• Higher interest rates: The primary advantage of high-yield savings accounts is the potential to earn a higher interest rate compared with traditional savings accounts.
  • Accessibility: High-yield savings accounts give you easy access to your money through online and mobile banking platforms. Unlike a CD or retirement assets, these accounts let you get your cash when you need it. You can conveniently make withdrawals, transfer money and track your balance.
  • Safety: Just like traditional savings accounts, but unlike market-based investments, high-yield savings accounts offered by reputable banks come with FDIC protection. Even if the bank fails, your deposits are insured up $250,000 per depositor, per insured bank.


  • Potential for rate changes: While high-yield savings accounts may offer appealing interest rates initially, the rates could change over time. Rates are influenced by market conditions and the policies of the financial institution.
  • Online limitations: If your high-yield savings account is offered by an online bank with limited or no physical branch locations, you could be disappointed if you prefer in-person banking services, have limited internet connectivity or need assistance with transactions.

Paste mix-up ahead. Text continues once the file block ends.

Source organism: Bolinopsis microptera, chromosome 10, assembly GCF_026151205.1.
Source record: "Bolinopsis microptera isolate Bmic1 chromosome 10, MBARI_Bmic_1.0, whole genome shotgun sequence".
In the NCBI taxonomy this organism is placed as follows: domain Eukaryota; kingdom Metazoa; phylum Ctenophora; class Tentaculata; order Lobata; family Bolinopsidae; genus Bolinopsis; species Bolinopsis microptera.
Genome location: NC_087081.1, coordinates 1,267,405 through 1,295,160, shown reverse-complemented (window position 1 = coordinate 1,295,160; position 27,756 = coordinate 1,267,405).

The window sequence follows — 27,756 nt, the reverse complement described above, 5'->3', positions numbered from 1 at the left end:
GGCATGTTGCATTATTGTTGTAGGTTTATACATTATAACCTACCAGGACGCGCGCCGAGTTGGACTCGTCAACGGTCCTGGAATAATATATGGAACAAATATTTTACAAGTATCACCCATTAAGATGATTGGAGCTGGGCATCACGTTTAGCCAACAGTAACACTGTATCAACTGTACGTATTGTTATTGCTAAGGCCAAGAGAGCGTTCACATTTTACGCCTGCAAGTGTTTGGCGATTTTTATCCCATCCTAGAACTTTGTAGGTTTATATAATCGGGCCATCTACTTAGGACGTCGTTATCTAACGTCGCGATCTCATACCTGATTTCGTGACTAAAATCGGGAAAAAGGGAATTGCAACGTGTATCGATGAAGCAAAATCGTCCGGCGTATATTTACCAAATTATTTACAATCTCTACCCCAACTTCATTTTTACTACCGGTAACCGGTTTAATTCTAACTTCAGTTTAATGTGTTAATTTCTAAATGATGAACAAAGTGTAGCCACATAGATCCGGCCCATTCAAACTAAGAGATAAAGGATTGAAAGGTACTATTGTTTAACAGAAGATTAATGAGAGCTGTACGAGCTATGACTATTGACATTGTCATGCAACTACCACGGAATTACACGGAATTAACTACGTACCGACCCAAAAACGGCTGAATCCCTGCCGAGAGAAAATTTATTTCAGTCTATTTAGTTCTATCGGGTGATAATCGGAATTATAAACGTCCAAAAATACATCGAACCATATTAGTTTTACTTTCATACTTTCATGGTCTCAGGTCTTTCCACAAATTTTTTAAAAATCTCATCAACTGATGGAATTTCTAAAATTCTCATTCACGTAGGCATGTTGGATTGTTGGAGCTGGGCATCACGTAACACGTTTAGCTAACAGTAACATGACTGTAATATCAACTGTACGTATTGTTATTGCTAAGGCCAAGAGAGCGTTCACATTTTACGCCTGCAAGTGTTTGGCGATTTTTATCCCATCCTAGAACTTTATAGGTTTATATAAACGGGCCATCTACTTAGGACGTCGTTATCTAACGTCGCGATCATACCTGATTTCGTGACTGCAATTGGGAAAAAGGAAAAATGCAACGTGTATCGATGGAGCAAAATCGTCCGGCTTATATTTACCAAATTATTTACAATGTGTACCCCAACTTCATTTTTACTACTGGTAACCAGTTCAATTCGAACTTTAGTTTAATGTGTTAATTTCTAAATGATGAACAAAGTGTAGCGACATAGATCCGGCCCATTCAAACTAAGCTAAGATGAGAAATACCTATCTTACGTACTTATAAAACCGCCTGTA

• Possible account restrictions: Some high-yield savings accounts require you to keep a minimum balance or limit the number of transactions you're allowed per month or year. It's essential to review the account terms to ensure they align with your needs.

Where should you hold cash?

There are several types of accounts to consider where to keep cash.
Learn more about Thrivent Credit Union cash options

How high-yield savings accounts fit your goals over time

Generally, high-yield savings accounts are better for short-term goals, letting you boost your current savings while still giving you easy access to your money. For long-term savings, investments like retirement-specific accounts generally hold up better against inflation over time. Let's dig deeper.

Short-term savings considerations

  • Easy access to your cash: If you're saving for an upcoming vacation, starting an emergency fund or making a down payment on a home in the near future, a high-yield savings account can provide the flexibility to withdraw your money easily when needed. You'll just need to keep any withdrawal limits in mind and plan strategically.
  • Stable returns: High-yield savings accounts typically offer a stable and predictable interest rate, providing a secure environment for short-term savings. This can be reassuring when you want to protect your principal.

Long-term savings considerations

  • More time could equal more money: For long-term savings goals, such as retirement planning, saving for a child's education or building wealth over time, high-yield savings accounts can help you accumulate more money.